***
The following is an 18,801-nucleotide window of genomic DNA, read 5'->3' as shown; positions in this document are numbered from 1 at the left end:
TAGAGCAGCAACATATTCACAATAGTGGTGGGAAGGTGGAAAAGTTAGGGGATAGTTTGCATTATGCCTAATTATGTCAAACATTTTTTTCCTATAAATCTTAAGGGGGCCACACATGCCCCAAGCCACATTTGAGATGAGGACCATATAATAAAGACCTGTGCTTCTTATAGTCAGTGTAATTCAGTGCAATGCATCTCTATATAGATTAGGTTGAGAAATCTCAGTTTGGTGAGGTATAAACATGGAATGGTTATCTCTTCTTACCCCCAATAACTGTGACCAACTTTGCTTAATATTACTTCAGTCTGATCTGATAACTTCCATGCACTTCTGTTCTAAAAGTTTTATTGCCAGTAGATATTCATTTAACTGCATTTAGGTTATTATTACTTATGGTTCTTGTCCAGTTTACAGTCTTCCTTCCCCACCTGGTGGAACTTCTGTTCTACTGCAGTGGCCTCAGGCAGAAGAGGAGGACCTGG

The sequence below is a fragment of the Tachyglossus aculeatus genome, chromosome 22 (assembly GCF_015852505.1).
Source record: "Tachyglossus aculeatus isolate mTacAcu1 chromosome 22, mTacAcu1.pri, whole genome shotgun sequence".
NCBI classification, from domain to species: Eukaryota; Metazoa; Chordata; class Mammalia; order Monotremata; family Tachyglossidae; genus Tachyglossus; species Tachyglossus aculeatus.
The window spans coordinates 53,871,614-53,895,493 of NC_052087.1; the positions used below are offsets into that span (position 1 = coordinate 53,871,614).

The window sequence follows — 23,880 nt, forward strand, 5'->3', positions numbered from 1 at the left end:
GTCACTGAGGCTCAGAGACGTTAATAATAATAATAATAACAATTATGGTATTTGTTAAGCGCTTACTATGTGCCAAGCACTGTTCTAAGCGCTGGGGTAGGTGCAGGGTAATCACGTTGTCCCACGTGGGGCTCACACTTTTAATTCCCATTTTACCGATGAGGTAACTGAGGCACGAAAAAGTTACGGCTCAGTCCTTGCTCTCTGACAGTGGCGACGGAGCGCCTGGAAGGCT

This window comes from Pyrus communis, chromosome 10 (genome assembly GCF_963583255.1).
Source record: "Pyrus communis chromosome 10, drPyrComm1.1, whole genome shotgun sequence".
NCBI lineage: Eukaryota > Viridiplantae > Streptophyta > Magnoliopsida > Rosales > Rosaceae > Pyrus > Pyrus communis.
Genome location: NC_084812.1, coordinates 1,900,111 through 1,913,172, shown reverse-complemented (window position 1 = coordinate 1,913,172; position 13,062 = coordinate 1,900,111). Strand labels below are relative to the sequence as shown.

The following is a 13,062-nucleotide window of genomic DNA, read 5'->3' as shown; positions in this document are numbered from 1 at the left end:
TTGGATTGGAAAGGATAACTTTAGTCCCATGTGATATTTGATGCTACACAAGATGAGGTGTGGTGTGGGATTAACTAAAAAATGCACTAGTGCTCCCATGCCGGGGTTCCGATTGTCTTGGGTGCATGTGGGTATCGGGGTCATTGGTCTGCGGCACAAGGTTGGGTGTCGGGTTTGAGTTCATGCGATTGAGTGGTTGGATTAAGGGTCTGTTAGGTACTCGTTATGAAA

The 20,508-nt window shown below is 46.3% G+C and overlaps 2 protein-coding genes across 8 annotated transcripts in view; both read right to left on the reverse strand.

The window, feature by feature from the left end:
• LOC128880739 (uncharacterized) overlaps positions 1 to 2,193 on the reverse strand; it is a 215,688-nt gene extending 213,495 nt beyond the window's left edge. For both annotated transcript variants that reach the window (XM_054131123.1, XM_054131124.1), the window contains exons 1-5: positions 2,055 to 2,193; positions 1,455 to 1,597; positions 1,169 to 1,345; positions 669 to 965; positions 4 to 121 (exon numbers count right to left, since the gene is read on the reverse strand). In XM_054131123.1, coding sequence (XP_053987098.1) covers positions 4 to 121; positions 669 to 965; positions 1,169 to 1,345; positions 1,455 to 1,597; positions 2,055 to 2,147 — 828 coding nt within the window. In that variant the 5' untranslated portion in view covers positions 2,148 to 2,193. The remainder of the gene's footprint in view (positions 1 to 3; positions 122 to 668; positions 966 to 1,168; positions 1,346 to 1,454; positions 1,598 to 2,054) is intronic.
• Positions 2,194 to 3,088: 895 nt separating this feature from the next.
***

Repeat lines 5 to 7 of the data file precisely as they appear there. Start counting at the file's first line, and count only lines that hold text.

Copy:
NCBI classification, from domain to species: Eukaryota; Metazoa; Chordata; class Mammalia; order Monotremata; family Tachyglossidae; genus Tachyglossus; species Tachyglossus aculeatus.
The window spans coordinates 53,871,614-53,895,493 of NC_052087.1; the positions used below are offsets into that span (position 1 = coordinate 53,871,614).

The window sequence follows — 23,880 nt, forward strand, 5'->3', positions numbered from 1 at the left end: